SUMMARY

Neurodegenerative diseases in general are characterized by intracellular accumulation of aberrant proteins in specific brain areas. The ubiquitin proteasome system (UPS) is normally responsible for protein quality control and performs the majority of protein breakdown in the cell. A defective UPS is more and more implicated as a common factor in neurodegenerative diseasesand its activity is diminished in Alzheimer's disease brain. Affected neurons in Alzheimer's disease generally accumulate UBB+1, a mutant ubiquitin carrying a nineteen amino acid C-terminal extension generated by a transcriptional dinucleotide deletion. Ubiquitin (Ub) is normally responsible for tagging proteins for degradation by the proteasome. Ub molecules form a branched tree of proteins by linking to substrates through isopeptide bonds between its C-terminal glycine residue and lysine residues in the substrate protein and in subsequent Ub proteins. This Ub tree represents a signal for protein breakdown by the proteasome. Chapter 1 is the general introduction of this thesis and presents a detailed view on the involvement of the UPS in Alzheimer's disease.
In chapter 2, the properties of UBB+1 are studied in a cell-free system and in human neuroblastoma cells. UBB+1 does not participate in tagging proteins for proteasomal breakdown, since it lacks the C-terminal glycine residue that is necessary for this process. UBB+1 is subject to ubiquitination itself, as the essential lysine residues are in the unchanged part of the protein. High expression of UBB+1 resulted in apoptotic-like cell death.
Chapter 3 describes the specific inhibitory effect of UBB+1 on the UPS, which therefore may contribute to proteasome inhibition as it is found in Alzheimer brain. In this study, a green fluorescent protein (GFP)-fusion-protein-based reporter system was used. The proteasome reporter system consists of fusion proteins of Ub and GFP with different linkers in between. The control fusion protein has a stable methionine residue in between, which results in a stable form of GFP after cleavage of the fusion protein by isopeptidases. The reporter construct does not contain a stable amino acid linker, but has a glycine to valine mutation at the last amino acid of the Ub part of the fusion protein. Because of this mutation the reporter fusion protein is uncleavable to isopeptidases and is efficiently degraded as a whole by the proteasome. Therefore, cells expressing the latter construct will only accumulate GFP if proteasome activity is inhibited. In this system, UBB+1 specifically and potently caused accumulation of the GFP reporter, indicating that UBB+1 inhibits proteasome activity. Both proteasome inhibition and toxicity were found to be dependent on ubiquitination of UBB+1 on two of its lysine residues. Paradoxically, this property also leads to UBB+1 acting as a substrate for proteasomal degradation.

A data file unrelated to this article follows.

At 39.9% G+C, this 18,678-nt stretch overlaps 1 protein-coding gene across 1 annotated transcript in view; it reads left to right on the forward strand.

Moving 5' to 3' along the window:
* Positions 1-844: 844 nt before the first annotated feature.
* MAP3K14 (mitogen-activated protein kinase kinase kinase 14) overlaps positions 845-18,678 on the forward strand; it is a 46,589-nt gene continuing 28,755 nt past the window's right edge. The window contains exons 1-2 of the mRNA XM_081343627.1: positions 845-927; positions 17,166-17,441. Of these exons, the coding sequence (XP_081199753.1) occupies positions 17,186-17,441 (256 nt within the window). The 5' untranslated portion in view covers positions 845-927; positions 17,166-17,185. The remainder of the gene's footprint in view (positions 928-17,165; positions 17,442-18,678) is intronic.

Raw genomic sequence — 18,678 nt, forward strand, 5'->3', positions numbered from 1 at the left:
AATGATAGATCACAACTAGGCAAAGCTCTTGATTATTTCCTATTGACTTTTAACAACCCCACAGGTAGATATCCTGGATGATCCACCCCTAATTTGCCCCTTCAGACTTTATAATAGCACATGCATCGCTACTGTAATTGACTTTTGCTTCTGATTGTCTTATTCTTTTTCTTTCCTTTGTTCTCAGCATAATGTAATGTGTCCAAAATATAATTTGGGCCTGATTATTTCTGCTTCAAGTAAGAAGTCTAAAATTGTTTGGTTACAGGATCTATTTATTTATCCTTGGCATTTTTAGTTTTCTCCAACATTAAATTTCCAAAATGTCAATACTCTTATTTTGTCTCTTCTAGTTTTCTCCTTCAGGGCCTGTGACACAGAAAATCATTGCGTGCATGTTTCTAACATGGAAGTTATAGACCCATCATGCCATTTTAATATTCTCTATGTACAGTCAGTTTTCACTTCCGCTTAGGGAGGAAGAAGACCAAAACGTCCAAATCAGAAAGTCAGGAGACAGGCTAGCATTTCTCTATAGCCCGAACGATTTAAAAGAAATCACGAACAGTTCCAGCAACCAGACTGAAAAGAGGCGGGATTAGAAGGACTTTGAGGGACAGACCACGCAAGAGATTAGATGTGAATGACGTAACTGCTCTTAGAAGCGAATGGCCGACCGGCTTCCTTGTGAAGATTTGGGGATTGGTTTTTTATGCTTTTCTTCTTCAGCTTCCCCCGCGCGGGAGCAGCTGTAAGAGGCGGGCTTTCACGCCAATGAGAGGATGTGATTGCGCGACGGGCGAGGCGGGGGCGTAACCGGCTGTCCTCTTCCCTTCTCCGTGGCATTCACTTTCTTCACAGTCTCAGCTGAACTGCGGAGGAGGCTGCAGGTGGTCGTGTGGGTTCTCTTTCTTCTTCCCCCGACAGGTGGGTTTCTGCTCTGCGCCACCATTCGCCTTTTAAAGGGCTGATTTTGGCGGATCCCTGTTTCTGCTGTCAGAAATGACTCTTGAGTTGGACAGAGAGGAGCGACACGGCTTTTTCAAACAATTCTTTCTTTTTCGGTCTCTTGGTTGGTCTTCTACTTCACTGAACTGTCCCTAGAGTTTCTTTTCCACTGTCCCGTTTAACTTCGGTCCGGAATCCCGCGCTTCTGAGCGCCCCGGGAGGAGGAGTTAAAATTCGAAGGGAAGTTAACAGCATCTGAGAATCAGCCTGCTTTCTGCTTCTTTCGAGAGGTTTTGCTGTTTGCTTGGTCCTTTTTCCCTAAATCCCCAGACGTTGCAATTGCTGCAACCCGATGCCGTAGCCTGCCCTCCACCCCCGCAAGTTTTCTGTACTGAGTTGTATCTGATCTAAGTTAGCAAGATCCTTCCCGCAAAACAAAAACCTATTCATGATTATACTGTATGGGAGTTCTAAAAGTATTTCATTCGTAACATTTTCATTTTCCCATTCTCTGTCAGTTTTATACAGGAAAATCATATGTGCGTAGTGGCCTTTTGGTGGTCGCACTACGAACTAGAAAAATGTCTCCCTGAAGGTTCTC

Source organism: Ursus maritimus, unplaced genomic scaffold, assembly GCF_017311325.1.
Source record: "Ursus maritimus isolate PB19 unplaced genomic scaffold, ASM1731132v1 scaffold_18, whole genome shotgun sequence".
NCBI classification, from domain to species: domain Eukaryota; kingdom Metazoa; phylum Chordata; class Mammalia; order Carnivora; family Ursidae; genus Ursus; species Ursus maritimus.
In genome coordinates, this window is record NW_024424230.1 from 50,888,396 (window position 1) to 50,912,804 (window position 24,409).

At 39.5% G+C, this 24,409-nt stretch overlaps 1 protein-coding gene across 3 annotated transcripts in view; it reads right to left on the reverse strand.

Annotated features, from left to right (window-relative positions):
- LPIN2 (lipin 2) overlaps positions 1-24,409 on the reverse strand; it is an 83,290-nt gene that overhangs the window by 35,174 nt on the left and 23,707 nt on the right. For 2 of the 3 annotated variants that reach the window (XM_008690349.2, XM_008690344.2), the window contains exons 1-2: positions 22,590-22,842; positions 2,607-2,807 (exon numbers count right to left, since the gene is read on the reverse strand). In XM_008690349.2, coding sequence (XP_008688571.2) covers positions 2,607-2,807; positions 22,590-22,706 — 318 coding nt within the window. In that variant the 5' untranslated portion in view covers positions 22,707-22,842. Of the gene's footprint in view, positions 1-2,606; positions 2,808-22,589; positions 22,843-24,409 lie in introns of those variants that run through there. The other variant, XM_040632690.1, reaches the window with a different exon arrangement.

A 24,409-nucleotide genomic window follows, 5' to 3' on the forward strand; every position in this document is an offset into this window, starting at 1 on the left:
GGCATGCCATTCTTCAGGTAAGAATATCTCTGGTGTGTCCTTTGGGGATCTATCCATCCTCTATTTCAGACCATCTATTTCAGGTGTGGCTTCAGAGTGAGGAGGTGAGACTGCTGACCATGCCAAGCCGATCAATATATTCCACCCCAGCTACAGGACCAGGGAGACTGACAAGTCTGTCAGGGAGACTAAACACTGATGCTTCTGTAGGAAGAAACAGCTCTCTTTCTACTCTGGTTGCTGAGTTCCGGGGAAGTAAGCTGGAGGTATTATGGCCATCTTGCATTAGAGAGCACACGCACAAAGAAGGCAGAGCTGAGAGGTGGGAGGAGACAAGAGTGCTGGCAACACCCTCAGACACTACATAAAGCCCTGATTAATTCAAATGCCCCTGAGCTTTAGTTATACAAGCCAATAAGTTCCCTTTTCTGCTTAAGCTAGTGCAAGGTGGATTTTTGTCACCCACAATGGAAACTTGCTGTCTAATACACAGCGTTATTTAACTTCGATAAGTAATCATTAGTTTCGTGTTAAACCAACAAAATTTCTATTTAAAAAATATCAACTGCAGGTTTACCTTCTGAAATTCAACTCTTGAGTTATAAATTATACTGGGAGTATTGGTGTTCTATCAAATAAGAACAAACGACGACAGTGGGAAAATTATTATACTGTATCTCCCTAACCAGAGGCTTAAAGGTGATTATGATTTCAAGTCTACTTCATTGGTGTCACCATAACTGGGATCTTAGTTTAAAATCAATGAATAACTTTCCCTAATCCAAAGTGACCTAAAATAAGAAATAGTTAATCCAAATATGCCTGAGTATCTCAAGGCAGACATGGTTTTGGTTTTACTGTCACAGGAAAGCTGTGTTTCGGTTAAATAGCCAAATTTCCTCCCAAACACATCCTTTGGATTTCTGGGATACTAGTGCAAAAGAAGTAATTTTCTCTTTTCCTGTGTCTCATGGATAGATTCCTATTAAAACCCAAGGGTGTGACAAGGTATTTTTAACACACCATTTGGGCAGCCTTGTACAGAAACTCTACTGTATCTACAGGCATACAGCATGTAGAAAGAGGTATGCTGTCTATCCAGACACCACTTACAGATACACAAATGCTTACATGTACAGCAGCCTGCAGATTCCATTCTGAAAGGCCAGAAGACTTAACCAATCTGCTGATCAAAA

Chapter 4 discusses a probable explanation for this paradox, namely a threshold of UBB+1 accumulation that needs to be surpassed to actively inhibit proteasome activity. This threshold hypothesis was studied in organotypical mouse cortex slice cultures and quantified in neuronal cell lines. Below the threshold, proteasomes can deal with UBB+1, but if (through other mechanisms) proteasome activity is decreased, UBB+1 accumulates and can contribute to further inhibition of proteasome activity. In Alzheimer's disease it seems that the threshold for UBB+1 accumulation is exceeded, as the protein clearly accumulates in affected brain areas. However, the mutant UBB+1 mRNA can also be found in control individuals and the protein is an efficient substrate for the proteasome at low concentrations. Therefore, it is not likely that UBB+1 forms the initial trigger for proteasome inhibition in Alzheimer's disease, but more probable that other Alzheimer-related mechanisms cause this inhibition.
Chapter 5 deals with intracellular amyloid-p peptide (Aß) formation as one of those mechanisms, which has been implicated in proteasome inhibition in Alzheimer' s disease before. By expressing Ub-Aß fusion constructs in cell lines, a purely cytosolic form of Aß was induced. However, cytosolic Aß was not able to inhibit proteasome activity in the GFP proteasome reporter system.
Finally, chapter 6 forms a general discussion of the results presented in this thesis and describes suggestions for future research. Additionally, preliminary data on tau aggregation and oxidative stress as proteasome-inhibiting factors in Alzheimer's disease are presented. From these data, no effect of soluble tau on proteasome activity was observed so far. Interestingly, oxidative stress was found to synergistically inhibit the proteasome with UBB+1, but only under certain conditions that need further study.
In Alzheimer brain, initial proteasome inhibition can lead to accumulation of UBB+1 up to critical levels, which can subsequently form an important contribution to further inhibition of the UPS in and eventually to neurodegeneration. Additionally, UBB+1 can be regarded as an endogenous reporter of proteasome activity. Intriguingly, UBB+1 only seems to accumulate in tauopathies and not in synucleinopathies. More research on the mechanism of accumulation and proteasome inhibition by UBB+1, possibly synergistically with other processes, will provide more insight in discriminating between the different molecular backgrounds and pathogeneses of these diseases.